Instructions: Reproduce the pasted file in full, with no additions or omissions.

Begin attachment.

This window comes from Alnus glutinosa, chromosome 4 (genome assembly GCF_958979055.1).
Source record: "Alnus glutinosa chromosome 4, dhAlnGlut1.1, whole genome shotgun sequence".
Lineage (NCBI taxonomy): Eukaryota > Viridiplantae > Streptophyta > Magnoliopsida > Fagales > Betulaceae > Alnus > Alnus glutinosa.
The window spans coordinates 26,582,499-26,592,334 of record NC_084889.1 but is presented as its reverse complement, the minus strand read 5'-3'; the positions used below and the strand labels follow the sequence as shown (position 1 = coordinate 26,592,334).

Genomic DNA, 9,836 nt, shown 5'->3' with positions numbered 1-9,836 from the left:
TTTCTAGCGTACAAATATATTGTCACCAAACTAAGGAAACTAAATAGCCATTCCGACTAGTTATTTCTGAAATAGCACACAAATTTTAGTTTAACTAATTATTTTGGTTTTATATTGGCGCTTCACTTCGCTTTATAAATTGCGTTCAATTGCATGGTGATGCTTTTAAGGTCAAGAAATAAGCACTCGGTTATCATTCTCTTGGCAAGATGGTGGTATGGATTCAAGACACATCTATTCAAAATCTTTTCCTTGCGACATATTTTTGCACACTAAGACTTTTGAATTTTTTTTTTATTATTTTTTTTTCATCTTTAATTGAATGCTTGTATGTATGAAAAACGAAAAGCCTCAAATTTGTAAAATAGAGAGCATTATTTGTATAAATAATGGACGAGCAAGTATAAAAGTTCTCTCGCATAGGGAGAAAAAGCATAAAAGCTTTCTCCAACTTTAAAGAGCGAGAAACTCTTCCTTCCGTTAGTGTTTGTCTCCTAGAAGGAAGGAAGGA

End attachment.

This window comes from Alnus glutinosa, chromosome 4 (genome assembly GCF_958979055.1).
Source record: "Alnus glutinosa chromosome 4, dhAlnGlut1.1, whole genome shotgun sequence".
Lineage (NCBI taxonomy): Eukaryota > Viridiplantae > Streptophyta > Magnoliopsida > Fagales > Betulaceae > Alnus > Alnus glutinosa.
The window spans coordinates 26,582,499-26,592,334 of record NC_084889.1 but is presented as its reverse complement, the minus strand read 5'-3'; the positions used below and the strand labels follow the sequence as shown (position 1 = coordinate 26,592,334).

Genomic DNA, 9,836 nt, shown 5'->3' with positions numbered 1-9,836 from the left:
TTTCTAGCGTACAAATATATTGTCACCAAACTAAGGAAACTAAATAGCCATTCCGACTAGTTATTTCTGAAATAGCACACAAATTTTAGTTTAACTAATTATTTTGGTTTTATATTGGCGCTTCACTTCGCTTTATAAATTGCGTTCAATTGCATGGTGATGCTTTTAAGGTCAAGAAATAAGCACTCGGTTATCATTCTCTTGGCAAGATGGTGGTATGGATTCAAGACACATCTATTCAAAATCTTTTCCTTGCGACATATTTTTGCACACTAAGACTTTTGAATTTTTTTTTTATTATTTTTTTTTCATCTTTAATTGAATGCTTGTATGTATGAAAAACGAAAAGCCTCAAATTTGTAAAATAGAGAGCATTATTTGTATAAATAATGGACGAGCAAGTATAAAAGTTCTCTCGCATAGGGAGAAAAAGCATAAAAGCTTTCTCCAACTTTAAAGAGCGAGAAACTCTTCCTTCCGTTAGTGTTTGTCTCCTAGAAGGAAGGAAGGA